Shortly after the start of the wars in Afghanistan and Iraq, my military colleagues and I began to recognize the harmful effects of deployment. The concerns about our comrades’ psychological well-being escalated as current treatment modalities proved to be ineffective. The inability to explain our observations prompted us to refer to these soldiers “as broken.” Currently, 22 veterans commit suicide each day in the United States, and the rate of suicide among veterans 18 to 34 years of age has risen 80% compared to the civilian population.

Acknowledgment that the suffering of these soldiers does not resolve upon exiting the military; prompted our team to explore the concept of moral injury (MI) in relation to veteran suicide. MI is the damage done to one’s conscience or moral compass when the person perpetrates, witnesses, or fails to prevent acts that transgress one’s own moral beliefs, values, or ethical code of conduct. Our study describes the struggles veterans face as they try to reassemble their lives post-war.

Breaching moral boundaries has created dissonance between the veterans’ conscience and subconscious thoughts regarding right and wrong, resetting the individual’s fundamental identity and impeding their ability to develop relationships and maintain group identity. This inner struggle helps explain the previously determined feelings of betrayal, guilt, and irredeemablity frequently seen in veterans with MI. Unfortunately, I feel like I am reliving the past as the trauma experienced by our health care providers due to Covid-19 is manifesting in the same manner that we witnessed in those returning from deployment. It creates an environment where clinicians, similar to our veterans, struggle to reconcile the incongruence between their perceived ethical standards and those they are witnessing daily. Exploring the implications of this moral discord may be necessary to avert a similar crisis in our healthcare professionals. 

Addressing health disparities: the importance of culturally tailored interventions


Eun-Ok Im

The current featured article is titled “Components of Culturally Tailored Interventions: A Discussion Paper” authored by Eun-Ok Im, PhD, MPH, RN, CNS, FAAN and Wonshik Chee, PhD. This article is available for 2.5 professional development credits, and is available for download at no cost while it is featured! Dr. Im has provided this background information that adds further to their article!

Throughout nursing history, we, nurses, have been on the frontline of the battles against health disparities, and have strived to provide culturally competent care for racial/ethnic minorities who are frequently discriminated and underserved in our health care systems.  Culturally tailored interventions are one of the products from the battles to have us equipped with necessary competence to provide better health care for all human beings regardless of their race/ethnicity. Considering the recent rise of racially motivated violence and discrimination against racial/ethnic minorities, it would be meaningful for us to reflect on culturally tailored interventions that have been our instruments in the battles against health disparities.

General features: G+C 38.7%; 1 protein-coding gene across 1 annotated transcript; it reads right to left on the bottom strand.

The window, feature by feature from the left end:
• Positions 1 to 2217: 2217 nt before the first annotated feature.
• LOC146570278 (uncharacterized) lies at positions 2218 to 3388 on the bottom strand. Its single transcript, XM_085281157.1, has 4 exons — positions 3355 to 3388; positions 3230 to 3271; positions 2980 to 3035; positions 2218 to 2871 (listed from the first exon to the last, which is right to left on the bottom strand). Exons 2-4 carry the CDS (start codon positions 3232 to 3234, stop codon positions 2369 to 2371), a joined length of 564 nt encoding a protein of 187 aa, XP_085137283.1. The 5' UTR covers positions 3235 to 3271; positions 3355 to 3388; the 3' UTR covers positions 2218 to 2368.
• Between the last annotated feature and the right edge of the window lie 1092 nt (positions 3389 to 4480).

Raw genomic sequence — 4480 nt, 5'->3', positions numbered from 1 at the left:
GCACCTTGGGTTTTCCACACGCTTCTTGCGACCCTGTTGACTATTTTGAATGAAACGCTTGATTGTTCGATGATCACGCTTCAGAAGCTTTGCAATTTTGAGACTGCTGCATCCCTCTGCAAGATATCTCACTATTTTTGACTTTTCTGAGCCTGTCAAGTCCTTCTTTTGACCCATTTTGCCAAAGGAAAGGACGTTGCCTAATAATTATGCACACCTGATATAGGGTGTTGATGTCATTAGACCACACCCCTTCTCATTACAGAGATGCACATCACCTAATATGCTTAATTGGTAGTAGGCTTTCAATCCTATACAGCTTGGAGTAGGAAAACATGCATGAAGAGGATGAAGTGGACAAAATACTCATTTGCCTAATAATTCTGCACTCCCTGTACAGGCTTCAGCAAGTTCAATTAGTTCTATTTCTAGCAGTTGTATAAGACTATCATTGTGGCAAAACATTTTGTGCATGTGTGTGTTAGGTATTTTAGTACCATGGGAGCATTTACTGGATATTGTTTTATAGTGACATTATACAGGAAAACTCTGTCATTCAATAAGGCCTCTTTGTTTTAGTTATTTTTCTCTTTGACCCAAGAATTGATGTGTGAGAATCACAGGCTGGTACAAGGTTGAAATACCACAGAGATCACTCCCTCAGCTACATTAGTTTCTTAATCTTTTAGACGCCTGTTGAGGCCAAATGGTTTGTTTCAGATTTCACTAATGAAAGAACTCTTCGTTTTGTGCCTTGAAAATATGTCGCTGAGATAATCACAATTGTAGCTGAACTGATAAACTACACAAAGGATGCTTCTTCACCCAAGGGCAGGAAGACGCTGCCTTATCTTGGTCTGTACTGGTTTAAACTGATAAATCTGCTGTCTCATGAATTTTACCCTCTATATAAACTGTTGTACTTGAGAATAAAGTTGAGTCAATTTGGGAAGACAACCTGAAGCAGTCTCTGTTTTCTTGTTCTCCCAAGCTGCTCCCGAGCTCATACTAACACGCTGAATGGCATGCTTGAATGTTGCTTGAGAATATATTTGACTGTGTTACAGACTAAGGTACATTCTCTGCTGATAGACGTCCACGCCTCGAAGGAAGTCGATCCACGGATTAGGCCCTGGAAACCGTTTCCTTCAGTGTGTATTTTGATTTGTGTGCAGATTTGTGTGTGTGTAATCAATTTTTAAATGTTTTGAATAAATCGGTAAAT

To start this blog, I am including a picture of a modern high-rise building with a Buddhist temple entrance. This is a typical scene of our daily life with a mixture of cultures that supports ourselves as cultural beings. As a researcher working on cross-cultural women’s health issues, from the beginning of my career as a nurse researcher/scientist, I have been frequently involved in the discussions on human beings as cultural beings, the complexity of culture, and culturally appropriate and sound approaches to culturally diverse populations. Many nurse researchers and scholars have talked about how to ensure cultural equivalence of wordings used in the questionnaires, how to ensure the accuracy of translations in research process, and if cultural matching would be needed, etc.  Also, nurse researchers and scholars have talked about inherent post-modern dilemmas in cross-cultural research (e.g., generalizability, etc.). However, it is very recent that our nursing community begins to talk about what makes an intervention be a “culturally tailored” intervention.In recent years, “cultural tailoring” became a buzz word among nurse researchers/scientists who are working with racial/ethnic minorities. With a recent high funding priority on health disparity research, an increasing number of nurse researchers/scientists began to develop and test culturally tailored interventions among specific cultural groups of racial/ethnic minorities.  Cultural tailoring sounds very simple in a way, but it requires researchers/scientists to give their special attention to many complex and various aspects of the interventions.  However, very little is still clearly known about the principles and processes of cultural tailoring although there have been some advances in the tailoring methods (e.g., surface tailoring, deep tailoring).